She Danced

Thursday, November 19, 2015

After I encountered our first taste of discrimination I had a choice... 

...let it knock me down or let it renew my fight. And as a huge supporter of the #KnockOutApraxia movement I really only had one option. 

It was one phone call and one meeting with one very sweet former ballerina... maybe it was her beautiful accent or the fact that, when faced with Addie's Apraxia, her response was "...darling... does she love to dance?"... but everything just felt like home. 

And surprisingly Addie's dance home is at the most well respected and "serious" (as I like to call it)  Ballet Company in our area.

The one I didn't call at first. 


See - the thing about discrimination is that, often times, we as parents are the worst offenders. I assumed a Ballet Company with all kinds of awards and credentials wasn't the right place for my girl. 

I was oh so wrong.

My girls place is wherever she wants to be. And it's my job as her Mama to do whatever I need to do to help her get to that place and be successful there. 

I am so happy to say that Addie is three classes in to her first semester at the Ballet Company with a fantastic instructor and a great group of little girls to learn with. Seeing her on the stage, following directions, doing everything as best she can... she absolutely amazes me every single time I watch her. She also provides endless giggles for me as I watch her try to get her feet in first position without toppling over. I'm seeing that Ballet will be quite the challenge to her tone, processing speed, and balance - but we are ready to take that challenge on. 

We are ready to dance. 

"When you get the choice to sit it out or dance...

... Dance! I hope you dance." 


Hope: #KnockOutApraxia

Monday, November 16, 2015

Watching Ronda Rousey get knocked out left me breathless. It wasn't so much that she lost, it was seeing her defeated.

I saw it in her eyes... 

...confusion, desperation, uncertainty, fear. She kept moving, going through the motions, giving it all she had to give. It just wasn't enough. And it all resonated with me because I've seen those eyes before.

I've seen those eyes in my kitchen, on a random Tuesday night, when I ask her to try and say "dog" and her whole being wants to say it... she pulls in everything she has to try and get the word out...

...and "ba" escapes her lips. Hopelessness washes over me as she looks up at me, knowing she hasn't said the word she wanted to...

...those were Addie's eyes. 

And for thousands of individuals those are the eyes we see every day as we fight like hell to #KnockOutApraxia. But we cling to the hope that we can fight and claw our way out - that one day we will look back on all the time, money, and tears and know it was all worth it.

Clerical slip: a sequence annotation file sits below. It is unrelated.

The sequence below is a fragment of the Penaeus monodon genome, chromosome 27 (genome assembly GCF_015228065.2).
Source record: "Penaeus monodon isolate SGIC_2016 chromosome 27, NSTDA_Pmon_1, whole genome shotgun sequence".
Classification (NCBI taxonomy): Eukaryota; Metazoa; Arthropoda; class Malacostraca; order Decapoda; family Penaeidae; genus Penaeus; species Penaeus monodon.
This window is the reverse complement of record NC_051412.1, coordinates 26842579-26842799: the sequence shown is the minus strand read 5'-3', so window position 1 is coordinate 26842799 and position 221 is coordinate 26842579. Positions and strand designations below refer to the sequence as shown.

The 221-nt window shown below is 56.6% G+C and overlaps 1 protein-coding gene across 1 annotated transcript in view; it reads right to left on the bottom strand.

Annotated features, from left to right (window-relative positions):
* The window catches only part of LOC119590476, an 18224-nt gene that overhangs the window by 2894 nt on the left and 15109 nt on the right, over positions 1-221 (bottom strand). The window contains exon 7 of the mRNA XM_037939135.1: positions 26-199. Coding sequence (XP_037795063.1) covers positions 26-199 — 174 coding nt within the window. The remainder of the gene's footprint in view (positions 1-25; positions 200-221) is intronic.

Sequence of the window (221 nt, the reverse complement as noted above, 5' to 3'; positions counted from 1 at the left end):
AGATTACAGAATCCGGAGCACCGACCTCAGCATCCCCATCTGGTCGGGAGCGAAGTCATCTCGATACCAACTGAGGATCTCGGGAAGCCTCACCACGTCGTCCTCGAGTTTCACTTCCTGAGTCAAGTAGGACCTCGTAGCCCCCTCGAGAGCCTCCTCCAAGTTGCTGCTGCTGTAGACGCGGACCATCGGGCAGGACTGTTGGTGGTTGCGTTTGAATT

We hold on to hope.

And for that reason we are not phased by Ronda being knocked down...

...We See It Every Day.

Instead we are anticipating how she will get back up.

What's next for #KnockOutApraxia? We plan on continuing our active Facebook page where people can connect and feel supported. We will also be adding a section to this blog called #KnockOutApraxia where we will feature stories and pictures of individuals who are doing battle with Apraxia. We also hope that you will consider learning more about CASANA and supporting them this #GivingTuesday. Please take a look at Laura's blog post for more information.

As moms we know that overcoming Apraxia isn't just about the individual, it's about a community that is educated. A community that understands the struggles and respects the differences our children may have.

But we are committed to winning this fight... and how could we not be?

We have precious little eyes keeping watch.

“The kind of hope I’m talking about is the belief that something good will come. That everything you’re going through and everything you’ve gone through will be worth the struggles and frustrations. The kind of hope I’m talking about is a deep belief that the world can be changed, that the impossible is possible.” - Ronda Rousey 

Add a comment »

Discrimination At Three

Thursday, November 5, 2015


My daughter is three. 

How in the hell am I standing here about to cuss someone out for discriminating against her? 

It was a Friday after a long week of work when I finally decided to call it what it was. 


Addie has shown interest in music her whole life, and dancing has been something she's always loved to do. So... I did what any mom would do... I looked into ballet classes for my girl. 

After multiple emails back and forth - all of which were replied to within 12 hours max -  with the owner of a reputable and well reviewed dance studio to confirm they had a class suitable for her age group and that she hasn't missed the fall session sign-ups - our conversations switched to talks of tuition and where to purchase the required attire.

I sent over the registration information along with a little note...